The Sacred Well Murders
by Susan Rowland
A simple job turns deadly when Mary Wandwalker, novice detective, is hired to chaperone a young American, Rhiannon, to the Oxford University Summer School on the ancient Celts. Worried by a rhetoric of blood sacrifice, Mary and her operatives, Caroline, and Anna, attend a sacrifice at a sacred well. They discover that those who fail to individuate their gods become possessed by them.
For the so-called Reborn Celts, who run the summer school, have been infiltrated by white supremacists. Could their immersion in myth be less a symbol for psychic wholeness and more a clue of their intent to engage in terrorist violence? Who better to penetrate their secret rites than an apparently harmless woman of a certain age?
Mary agrees to spy on the Reborn Celts, then learns, to her horror, of Anna’s passionate affair with the chief suspect, Joe Griffith. With Griffith also the object of Rhiannon’s obsession, Mary realizes too late that that these 21st century Celts mean murder.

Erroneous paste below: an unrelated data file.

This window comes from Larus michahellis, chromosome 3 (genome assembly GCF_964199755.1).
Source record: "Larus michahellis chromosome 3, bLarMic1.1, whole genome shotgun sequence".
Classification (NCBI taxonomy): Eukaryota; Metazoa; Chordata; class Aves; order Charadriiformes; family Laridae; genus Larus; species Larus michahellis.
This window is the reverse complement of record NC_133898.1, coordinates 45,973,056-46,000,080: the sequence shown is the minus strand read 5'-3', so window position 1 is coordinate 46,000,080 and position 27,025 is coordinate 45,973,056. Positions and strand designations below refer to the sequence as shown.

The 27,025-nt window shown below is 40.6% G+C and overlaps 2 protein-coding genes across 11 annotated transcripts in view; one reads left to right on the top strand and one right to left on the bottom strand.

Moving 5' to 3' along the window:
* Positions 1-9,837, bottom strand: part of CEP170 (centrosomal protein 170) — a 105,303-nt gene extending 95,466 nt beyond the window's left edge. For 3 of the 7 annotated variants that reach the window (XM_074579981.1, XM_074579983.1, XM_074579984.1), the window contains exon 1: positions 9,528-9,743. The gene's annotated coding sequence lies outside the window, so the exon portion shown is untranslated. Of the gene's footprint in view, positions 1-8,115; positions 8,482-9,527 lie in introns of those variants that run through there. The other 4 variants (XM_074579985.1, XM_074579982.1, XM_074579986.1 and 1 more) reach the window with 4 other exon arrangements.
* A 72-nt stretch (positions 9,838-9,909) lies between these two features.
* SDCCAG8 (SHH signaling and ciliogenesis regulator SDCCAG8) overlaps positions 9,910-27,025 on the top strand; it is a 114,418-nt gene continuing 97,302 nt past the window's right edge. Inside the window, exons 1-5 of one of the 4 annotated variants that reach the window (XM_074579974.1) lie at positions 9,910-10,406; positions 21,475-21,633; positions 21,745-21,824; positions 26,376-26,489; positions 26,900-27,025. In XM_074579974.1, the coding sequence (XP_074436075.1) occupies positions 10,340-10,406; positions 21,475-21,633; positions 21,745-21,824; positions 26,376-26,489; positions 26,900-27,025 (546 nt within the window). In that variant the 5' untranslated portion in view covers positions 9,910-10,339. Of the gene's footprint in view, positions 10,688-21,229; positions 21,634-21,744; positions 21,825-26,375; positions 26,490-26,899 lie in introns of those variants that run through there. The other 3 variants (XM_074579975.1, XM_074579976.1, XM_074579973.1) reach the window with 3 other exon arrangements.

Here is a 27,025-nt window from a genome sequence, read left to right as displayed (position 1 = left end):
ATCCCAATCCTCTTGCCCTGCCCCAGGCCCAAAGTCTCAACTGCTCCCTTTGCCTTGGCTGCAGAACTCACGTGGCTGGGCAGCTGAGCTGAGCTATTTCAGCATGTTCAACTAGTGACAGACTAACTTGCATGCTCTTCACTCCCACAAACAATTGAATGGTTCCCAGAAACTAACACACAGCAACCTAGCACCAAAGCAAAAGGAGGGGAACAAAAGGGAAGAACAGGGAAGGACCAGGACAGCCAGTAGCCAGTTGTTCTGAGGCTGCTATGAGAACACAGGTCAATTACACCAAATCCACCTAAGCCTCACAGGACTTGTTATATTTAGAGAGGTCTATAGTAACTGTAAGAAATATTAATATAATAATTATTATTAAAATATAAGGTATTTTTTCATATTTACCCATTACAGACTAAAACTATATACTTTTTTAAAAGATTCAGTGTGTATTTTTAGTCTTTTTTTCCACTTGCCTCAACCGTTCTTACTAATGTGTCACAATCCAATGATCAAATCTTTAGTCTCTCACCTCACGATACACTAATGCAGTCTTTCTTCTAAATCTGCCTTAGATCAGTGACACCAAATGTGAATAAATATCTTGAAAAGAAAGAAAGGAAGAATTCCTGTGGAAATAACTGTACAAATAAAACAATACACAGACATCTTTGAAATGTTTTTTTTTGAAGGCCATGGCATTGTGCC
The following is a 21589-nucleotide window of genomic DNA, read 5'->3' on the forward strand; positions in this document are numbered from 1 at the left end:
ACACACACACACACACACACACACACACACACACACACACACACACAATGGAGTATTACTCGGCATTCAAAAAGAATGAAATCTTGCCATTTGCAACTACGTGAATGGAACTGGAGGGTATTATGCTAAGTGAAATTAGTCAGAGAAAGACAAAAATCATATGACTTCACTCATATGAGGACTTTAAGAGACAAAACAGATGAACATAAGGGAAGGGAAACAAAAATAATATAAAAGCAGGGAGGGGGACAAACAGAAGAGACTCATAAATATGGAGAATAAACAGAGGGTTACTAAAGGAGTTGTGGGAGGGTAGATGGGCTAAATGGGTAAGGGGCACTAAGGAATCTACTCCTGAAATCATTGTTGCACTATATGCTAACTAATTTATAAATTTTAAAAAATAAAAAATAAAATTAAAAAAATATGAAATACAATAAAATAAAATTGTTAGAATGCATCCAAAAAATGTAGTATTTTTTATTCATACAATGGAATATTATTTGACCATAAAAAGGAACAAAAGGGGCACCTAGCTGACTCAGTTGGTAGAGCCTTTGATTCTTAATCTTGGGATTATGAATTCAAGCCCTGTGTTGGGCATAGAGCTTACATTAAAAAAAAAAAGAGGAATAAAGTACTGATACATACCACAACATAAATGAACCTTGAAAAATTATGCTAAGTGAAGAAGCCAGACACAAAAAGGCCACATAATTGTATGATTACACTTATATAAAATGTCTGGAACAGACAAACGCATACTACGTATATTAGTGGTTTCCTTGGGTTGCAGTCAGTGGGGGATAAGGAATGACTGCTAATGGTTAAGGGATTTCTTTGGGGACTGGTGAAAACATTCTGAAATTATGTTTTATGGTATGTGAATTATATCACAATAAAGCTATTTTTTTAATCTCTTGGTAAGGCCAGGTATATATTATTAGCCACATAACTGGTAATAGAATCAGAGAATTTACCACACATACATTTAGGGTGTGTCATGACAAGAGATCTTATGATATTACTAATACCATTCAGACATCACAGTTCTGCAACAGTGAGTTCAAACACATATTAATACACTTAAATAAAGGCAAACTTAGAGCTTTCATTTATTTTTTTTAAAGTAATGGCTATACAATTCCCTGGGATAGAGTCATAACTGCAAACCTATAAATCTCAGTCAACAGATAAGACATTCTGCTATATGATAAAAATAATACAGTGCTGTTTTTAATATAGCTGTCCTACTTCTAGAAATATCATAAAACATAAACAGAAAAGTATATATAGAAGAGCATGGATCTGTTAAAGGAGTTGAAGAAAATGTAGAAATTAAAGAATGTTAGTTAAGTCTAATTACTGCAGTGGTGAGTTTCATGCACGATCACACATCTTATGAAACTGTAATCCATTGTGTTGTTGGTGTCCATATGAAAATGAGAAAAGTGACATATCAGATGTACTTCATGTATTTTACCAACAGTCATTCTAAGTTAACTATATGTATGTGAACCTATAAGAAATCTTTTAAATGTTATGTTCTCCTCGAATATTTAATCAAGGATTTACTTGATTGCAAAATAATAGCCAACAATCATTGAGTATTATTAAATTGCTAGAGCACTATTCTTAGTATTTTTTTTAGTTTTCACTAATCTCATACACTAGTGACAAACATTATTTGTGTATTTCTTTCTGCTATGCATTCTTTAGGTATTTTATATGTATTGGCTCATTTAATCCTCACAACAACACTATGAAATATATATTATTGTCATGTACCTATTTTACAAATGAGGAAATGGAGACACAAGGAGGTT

The Reborn Celts draw Mary and her friends into three rites to summon their gods: at an Oxford sacred well, by the Thames on the way to London, and in Celtic London, where bloodshed will restore one of the Thames’ ‘lost rivers.’
Before the fatal night of the summer solstice, Caroline and Anna race to London seeking Mary, who has been kidnapped. Will she end as the crone sacrifice? Or will the three women re-make their detecting family, so re-constituting a pattern of archetypal feminine compassion?
About the Author
Susan Rowland (PhD) teaches at Pacifica Graduate Institute and is the author of ten books on Jung, the feminine, literature and the arts. Her last (with Joel Weishaus) is Jungian Arts-Based Research and the Nuclear Enchantment of New Mexico (2021).